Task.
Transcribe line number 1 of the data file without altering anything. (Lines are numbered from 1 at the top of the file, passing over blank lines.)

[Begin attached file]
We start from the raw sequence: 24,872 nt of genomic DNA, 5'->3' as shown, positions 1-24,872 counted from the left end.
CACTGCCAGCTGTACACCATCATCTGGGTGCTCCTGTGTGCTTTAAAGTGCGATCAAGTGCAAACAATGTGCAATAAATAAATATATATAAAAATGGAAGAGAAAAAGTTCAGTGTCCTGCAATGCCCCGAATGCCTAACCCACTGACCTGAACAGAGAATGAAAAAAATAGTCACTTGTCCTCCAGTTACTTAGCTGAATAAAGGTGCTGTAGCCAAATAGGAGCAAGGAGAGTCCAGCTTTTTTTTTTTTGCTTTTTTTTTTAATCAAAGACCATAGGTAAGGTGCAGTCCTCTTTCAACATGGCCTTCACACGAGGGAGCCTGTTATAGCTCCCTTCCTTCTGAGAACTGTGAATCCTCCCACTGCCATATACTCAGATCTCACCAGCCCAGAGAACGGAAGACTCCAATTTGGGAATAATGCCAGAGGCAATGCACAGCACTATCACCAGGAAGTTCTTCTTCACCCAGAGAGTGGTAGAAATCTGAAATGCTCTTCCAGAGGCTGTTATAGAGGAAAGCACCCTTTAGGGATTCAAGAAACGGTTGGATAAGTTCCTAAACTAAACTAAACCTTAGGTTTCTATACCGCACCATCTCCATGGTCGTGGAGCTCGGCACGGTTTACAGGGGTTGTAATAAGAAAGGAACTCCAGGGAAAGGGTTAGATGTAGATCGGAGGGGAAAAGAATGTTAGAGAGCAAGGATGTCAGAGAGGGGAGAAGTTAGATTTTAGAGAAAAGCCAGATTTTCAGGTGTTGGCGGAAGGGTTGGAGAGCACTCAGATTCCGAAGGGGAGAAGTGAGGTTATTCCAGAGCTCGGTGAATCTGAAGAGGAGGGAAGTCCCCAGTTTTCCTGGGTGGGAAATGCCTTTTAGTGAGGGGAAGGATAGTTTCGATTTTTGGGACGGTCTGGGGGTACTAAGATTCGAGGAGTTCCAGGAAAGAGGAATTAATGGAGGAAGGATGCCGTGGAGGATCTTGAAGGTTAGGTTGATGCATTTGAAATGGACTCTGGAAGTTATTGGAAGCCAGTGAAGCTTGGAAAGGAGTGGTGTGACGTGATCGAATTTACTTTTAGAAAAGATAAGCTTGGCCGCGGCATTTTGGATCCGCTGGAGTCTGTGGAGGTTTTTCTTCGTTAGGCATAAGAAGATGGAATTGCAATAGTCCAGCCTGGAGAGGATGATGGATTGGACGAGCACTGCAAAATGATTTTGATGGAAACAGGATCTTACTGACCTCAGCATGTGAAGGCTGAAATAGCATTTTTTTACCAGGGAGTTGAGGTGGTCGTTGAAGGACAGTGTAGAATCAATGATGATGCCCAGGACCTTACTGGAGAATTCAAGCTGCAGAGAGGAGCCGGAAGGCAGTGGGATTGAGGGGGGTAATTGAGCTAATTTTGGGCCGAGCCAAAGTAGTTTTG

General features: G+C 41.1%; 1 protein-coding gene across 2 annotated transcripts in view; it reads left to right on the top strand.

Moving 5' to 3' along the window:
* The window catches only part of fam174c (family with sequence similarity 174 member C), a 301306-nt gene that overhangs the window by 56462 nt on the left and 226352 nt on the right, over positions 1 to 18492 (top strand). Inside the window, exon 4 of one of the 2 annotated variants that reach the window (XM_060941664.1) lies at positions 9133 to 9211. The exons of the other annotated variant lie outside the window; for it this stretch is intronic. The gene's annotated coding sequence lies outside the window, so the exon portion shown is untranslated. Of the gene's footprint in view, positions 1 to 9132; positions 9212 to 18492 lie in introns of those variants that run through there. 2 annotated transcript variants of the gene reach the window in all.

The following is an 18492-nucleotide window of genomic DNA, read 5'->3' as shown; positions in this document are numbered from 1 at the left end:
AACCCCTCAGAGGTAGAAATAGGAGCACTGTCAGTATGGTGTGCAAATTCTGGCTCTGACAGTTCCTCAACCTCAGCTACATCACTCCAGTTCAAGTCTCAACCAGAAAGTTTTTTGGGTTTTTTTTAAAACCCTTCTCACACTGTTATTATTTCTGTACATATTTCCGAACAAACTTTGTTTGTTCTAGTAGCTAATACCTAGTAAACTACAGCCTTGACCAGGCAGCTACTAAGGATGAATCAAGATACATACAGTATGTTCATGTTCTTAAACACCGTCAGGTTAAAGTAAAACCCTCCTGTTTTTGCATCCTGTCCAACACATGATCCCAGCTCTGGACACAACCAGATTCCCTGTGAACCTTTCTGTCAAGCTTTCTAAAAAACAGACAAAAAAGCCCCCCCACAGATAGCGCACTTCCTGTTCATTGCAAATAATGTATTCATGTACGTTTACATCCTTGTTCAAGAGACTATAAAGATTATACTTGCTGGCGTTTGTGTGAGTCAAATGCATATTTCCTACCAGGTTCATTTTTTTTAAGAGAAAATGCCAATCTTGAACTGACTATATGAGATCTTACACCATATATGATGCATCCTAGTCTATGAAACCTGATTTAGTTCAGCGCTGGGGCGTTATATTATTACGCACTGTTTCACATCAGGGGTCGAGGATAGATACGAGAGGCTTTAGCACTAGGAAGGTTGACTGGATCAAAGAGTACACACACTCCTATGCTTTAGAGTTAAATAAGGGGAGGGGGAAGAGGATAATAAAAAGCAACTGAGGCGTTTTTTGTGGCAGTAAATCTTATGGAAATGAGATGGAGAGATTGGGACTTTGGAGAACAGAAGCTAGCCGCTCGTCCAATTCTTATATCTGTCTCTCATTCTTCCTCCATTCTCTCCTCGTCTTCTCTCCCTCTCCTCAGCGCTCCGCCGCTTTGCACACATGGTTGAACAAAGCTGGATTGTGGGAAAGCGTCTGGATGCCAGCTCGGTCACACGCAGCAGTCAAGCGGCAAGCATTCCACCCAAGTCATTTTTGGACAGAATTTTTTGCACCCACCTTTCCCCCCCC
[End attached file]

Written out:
We start from the raw sequence: 24,872 nt of genomic DNA, 5'->3' as shown, positions 1-24,872 counted from the left end.